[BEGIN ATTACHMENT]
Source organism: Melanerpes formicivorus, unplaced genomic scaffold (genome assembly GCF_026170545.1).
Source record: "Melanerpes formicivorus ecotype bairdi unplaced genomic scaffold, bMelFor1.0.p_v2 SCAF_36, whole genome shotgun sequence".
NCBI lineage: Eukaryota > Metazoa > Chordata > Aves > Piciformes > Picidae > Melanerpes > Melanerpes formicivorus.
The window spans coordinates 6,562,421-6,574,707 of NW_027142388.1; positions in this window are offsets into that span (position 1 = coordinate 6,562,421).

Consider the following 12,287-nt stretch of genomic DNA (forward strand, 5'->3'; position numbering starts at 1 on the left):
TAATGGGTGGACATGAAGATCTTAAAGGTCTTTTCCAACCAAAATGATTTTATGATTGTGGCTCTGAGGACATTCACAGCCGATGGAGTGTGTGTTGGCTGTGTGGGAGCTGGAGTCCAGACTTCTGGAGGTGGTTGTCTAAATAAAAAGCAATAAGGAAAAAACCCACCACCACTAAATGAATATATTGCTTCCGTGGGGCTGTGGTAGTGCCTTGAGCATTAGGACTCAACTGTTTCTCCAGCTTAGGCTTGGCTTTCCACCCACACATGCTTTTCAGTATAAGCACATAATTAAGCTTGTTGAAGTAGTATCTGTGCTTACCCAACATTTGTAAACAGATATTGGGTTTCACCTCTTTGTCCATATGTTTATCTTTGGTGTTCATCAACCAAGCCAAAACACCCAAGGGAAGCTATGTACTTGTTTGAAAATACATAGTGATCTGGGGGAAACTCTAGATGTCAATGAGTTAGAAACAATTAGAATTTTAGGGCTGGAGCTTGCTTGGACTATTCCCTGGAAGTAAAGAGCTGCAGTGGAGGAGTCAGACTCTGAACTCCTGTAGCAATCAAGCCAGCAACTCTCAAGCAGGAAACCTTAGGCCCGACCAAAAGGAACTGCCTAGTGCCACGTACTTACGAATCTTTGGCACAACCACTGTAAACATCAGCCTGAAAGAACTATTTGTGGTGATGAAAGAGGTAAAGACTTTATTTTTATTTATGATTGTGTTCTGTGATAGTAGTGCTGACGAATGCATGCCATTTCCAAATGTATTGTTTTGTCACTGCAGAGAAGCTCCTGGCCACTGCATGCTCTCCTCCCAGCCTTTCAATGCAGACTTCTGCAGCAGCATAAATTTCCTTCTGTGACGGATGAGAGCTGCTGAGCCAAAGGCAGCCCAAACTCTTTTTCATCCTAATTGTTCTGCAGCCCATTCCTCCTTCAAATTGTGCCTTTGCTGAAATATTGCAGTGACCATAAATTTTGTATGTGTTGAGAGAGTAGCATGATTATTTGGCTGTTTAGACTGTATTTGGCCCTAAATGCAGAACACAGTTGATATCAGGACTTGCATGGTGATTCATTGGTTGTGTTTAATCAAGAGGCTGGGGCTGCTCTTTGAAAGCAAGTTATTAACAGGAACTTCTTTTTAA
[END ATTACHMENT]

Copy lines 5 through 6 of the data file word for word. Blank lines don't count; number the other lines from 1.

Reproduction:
Consider the following 12,287-nt stretch of genomic DNA (forward strand, 5'->3'; position numbering starts at 1 on the left):
TAATGGGTGGACATGAAGATCTTAAAGGTCTTTTCCAACCAAAATGATTTTATGATTGTGGCTCTGAGGACATTCACAGCCGATGGAGTGTGTGTTGGCTGTGTGGGAGCTGGAGTCCAGACTTCTGGAGGTGGTTGTCTAAATAAAAAGCAATAAGGAAAAAACCCACCACCACTAAATGAATATATTGCTTCCGTGGGGCTGTGGTAGTGCCTTGAGCATTAGGACTCAACTGTTTCTCCAGCTTAGGCTTGGCTTTCCACCCACACATGCTTTTCAGTATAAGCACATAATTAAGCTTGTTGAAGTAGTATCTGTGCTTACCCAACATTTGTAAACAGATATTGGGTTTCACCTCTTTGTCCATATGTTTATCTTTGGTGTTCATCAACCAAGCCAAAACACCCAAGGGAAGCTATGTACTTGTTTGAAAATACATAGTGATCTGGGGGAAACTCTAGATGTCAATGAGTTAGAAACAATTAGAATTTTAGGGCTGGAGCTTGCTTGGACTATTCCCTGGAAGTAAAGAGCTGCAGTGGAGGAGTCAGACTCTGAACTCCTGTAGCAATCAAGCCAGCAACTCTCAAGCAGGAAACCTTAGGCCCGACCAAAAGGAACTGCCTAGTGCCACGTACTTACGAATCTTTGGCACAACCACTGTAAACATCAGCCTGAAAGAACTATTTGTGGTGATGAAAGAGGTAAAGACTTTATTTTTATTTATGATTGTGTTCTGTGATAGTAGTGCTGACGAATGCATGCCATTTCCAAATGTATTGTTTTGTCACTGCAGAGAAGCTCCTGGCCACTGCATGCTCTCCTCCCAGCCTTTCAATGCAGACTTCTGCAGCAGCATAAATTTCCTTCTGTGACGGATGAGAGCTGCTGAGCCAAAGGCAGCCCAAACTCTTTTTCATCCTAATTGTTCTGCAGCCCATTCCTCCTTCAAATTGTGCCTTTGCTGAAATATTGCAGTGACCATAAATTTTGTATGTGTTGAGAGAGTAGCATGATTATTTGGCTGTTTAGACTGTATTTGGCCCTAAATGCAGAACACAGTTGATATCAGGACTTGCATGGTGATTCATTGGTTGTGTTTAATCAAGAGGCTGGGGCTGCTCTTTGAAAGCAAGTTATTAACAGGAACTTCTTTTTAA